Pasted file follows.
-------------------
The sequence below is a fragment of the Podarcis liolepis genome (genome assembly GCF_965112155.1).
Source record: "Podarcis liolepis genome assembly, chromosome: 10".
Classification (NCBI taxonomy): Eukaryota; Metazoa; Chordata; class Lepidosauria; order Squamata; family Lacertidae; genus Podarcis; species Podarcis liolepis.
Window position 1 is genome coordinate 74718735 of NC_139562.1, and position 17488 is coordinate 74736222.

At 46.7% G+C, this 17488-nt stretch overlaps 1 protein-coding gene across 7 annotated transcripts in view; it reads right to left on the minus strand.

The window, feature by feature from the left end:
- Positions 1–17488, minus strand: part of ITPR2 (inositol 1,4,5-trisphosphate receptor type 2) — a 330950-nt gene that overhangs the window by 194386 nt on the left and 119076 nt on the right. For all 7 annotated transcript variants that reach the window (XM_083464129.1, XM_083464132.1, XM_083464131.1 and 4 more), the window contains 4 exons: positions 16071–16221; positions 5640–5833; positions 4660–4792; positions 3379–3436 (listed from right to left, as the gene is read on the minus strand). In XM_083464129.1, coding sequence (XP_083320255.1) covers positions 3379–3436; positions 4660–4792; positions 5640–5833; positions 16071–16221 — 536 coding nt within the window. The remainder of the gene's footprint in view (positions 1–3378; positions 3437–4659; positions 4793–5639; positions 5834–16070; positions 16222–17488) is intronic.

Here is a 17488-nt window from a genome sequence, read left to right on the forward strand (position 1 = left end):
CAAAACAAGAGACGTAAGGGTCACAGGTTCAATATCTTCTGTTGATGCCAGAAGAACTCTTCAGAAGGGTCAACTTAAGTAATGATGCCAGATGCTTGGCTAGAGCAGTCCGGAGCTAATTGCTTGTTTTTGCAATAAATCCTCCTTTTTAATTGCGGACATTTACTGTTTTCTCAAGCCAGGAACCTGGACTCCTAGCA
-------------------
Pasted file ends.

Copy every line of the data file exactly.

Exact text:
The sequence below is a fragment of the Podarcis liolepis genome (genome assembly GCF_965112155.1).
Source record: "Podarcis liolepis genome assembly, chromosome: 10".
Classification (NCBI taxonomy): Eukaryota; Metazoa; Chordata; class Lepidosauria; order Squamata; family Lacertidae; genus Podarcis; species Podarcis liolepis.
Window position 1 is genome coordinate 74718735 of NC_139562.1, and position 17488 is coordinate 74736222.

At 46.7% G+C, this 17488-nt stretch overlaps 1 protein-coding gene across 7 annotated transcripts in view; it reads right to left on the minus strand.

The window, feature by feature from the left end:
- Positions 1–17488, minus strand: part of ITPR2 (inositol 1,4,5-trisphosphate receptor type 2) — a 330950-nt gene that overhangs the window by 194386 nt on the left and 119076 nt on the right. For all 7 annotated transcript variants that reach the window (XM_083464129.1, XM_083464132.1, XM_083464131.1 and 4 more), the window contains 4 exons: positions 16071–16221; positions 5640–5833; positions 4660–4792; positions 3379–3436 (listed from right to left, as the gene is read on the minus strand). In XM_083464129.1, coding sequence (XP_083320255.1) covers positions 3379–3436; positions 4660–4792; positions 5640–5833; positions 16071–16221 — 536 coding nt within the window. The remainder of the gene's footprint in view (positions 1–3378; positions 3437–4659; positions 4793–5639; positions 5834–16070; positions 16222–17488) is intronic.

Here is a 17488-nt window from a genome sequence, read left to right on the forward strand (position 1 = left end):
CAAAACAAGAGACGTAAGGGTCACAGGTTCAATATCTTCTGTTGATGCCAGAAGAACTCTTCAGAAGGGTCAACTTAAGTAATGATGCCAGATGCTTGGCTAGAGCAGTCCGGAGCTAATTGCTTGTTTTTGCAATAAATCCTCCTTTTTAATTGCGGACATTTACTGTTTTCTCAAGCCAGGAACCTGGACTCCTAGCA